Listening and responding to Earth’s voices
June 23-29 event at Ghost Ranch explores ‘earth-honoring faith’
April 14, 2014
What are Earth’s voices saying to us? How do we listen? And how do we respond so as to celebrate life, embrace hope, and work together for Earth care and self-care on an endangered planet?
These questions and more will be explored through presentations, conversations, contemplative practices, art, prayer and ritual during “Listening to Earth, Opening to God,” a June 23-29 sponsored by the Presbyterian Church (U.S.A.)’s Ghost Ranch Education and Retreat Center.
Led by Larry Rasmussen ― professor emeritus at Union Theological Seminary, organizer of Ghost Ranch’s decade project on Earth-honoring Faith and author of the award-winning books Earth Community, Earth Ethics and Earth-Honoring Faith: Religious Ethics in a New Key ― the event will feature a number of renowned leaders.
- The Rev. Neddy Astudillo, an eco-theologian and PC(USA) pastor with a D.Min. on “Greening the Church” from Drew University. A Venezuelan-American, she is co-founder of the Angelic Organics Learning Center, a farm-based educational nonprofit.
- Melanie L. Harris, associate professor of religion and ethics at Texas Christian University in Fort Worth, Texas where she teaches in the areas of Christian Social Ethics, Womanist Religious Thought, African American Literature and Religion, and Media and Religion.
- The Rev. Mary Ann Lundy, a retired church executive who served the PC(USA) and the World Council of Churches. She was an originator of the Re-imagining Conference held in Minneapolis in 1993, which stirred wide controversy about women’s theology.
- The Rev. Janet Parker, a United Church of Christ minister and Christian ethicist. Currently pastor of First Congregational United Church of Christ in Salem, Ore., she holds a Ph.D. on the topic “For All Our Relations: Ecofeminist and Indigenous Challenges to Sustainable Development.”
- Nicole Salimbene, a visual artist working with unconventional materials to explore themes of sustainability, spirituality and archetypal poetics. Her work has been exhibited in galleries nationally and internationally and she leads workshops in environmental and contemplative art making practices in affiliation with American University, Clark University, the Lama Foundation, and a variety of community and professional organizations.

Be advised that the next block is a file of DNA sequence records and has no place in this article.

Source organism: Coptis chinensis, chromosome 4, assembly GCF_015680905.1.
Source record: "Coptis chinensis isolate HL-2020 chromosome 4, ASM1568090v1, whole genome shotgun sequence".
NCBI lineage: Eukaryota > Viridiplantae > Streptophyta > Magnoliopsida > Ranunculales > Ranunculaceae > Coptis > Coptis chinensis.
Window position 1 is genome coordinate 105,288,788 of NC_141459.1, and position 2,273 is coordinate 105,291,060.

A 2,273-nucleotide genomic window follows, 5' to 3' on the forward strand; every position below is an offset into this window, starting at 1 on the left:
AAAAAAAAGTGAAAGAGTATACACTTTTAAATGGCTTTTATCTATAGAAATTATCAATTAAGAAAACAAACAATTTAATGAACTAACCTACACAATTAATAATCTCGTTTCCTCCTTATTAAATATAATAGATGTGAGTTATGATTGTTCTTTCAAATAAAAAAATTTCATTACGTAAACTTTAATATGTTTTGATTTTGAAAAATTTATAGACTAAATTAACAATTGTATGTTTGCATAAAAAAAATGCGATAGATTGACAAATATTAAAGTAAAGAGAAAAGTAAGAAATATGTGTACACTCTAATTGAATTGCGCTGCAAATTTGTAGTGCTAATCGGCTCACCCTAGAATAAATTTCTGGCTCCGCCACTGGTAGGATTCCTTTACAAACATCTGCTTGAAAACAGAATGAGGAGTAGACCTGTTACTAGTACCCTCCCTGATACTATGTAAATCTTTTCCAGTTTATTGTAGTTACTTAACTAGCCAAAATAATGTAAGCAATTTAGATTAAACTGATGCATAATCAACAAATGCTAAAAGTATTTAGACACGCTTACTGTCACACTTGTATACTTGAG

- Kathy Sanchez (Wan Povi) is a community activist from San Ildefonso Pueblo, N.M, who has worked on women’s issues related to culture, the environment, and social change for most of her life. She was the co-founder of Tewa Women United, a group that raises awareness about environmental issues, domestic violence prevention, and drug and alcohol abuse.
- Lindsey Schneider is a two-race descendant of the Pembina band of Turtle Mountain Chippewa (Anishinaabe) Indians and of Scandanavian settlers. The Pacific Northwest native graduated in religious studies from Willamette University and then spent a year with the Lutheran Volunteer Corps working on environmental justice issues at the Pesticide Action Network. She is now a Ph.D. candidate in Ethnic Studies.
- Chandra Taylor-Smith, former vice-president for research at the Council for Opportunity in Education and director of The Pell Institute for the Study of Opportunity in Higher Education, is the National Audubon Society’s vice-president for community conservation and education.
- Beata Tsosie-Peña from Española, N.M., an active community organizer, advocate and educator, as well as a local dancer, poet and artist. She currently facilitates environmental health and justice focus groups for Tewa Women United and instructs poetry and writing workshops for teen groups in the Española and Santa Fe school districts.
Register online or call the Ghost Ranch registrar’s office at 505-685-1001 or 505-685-1002.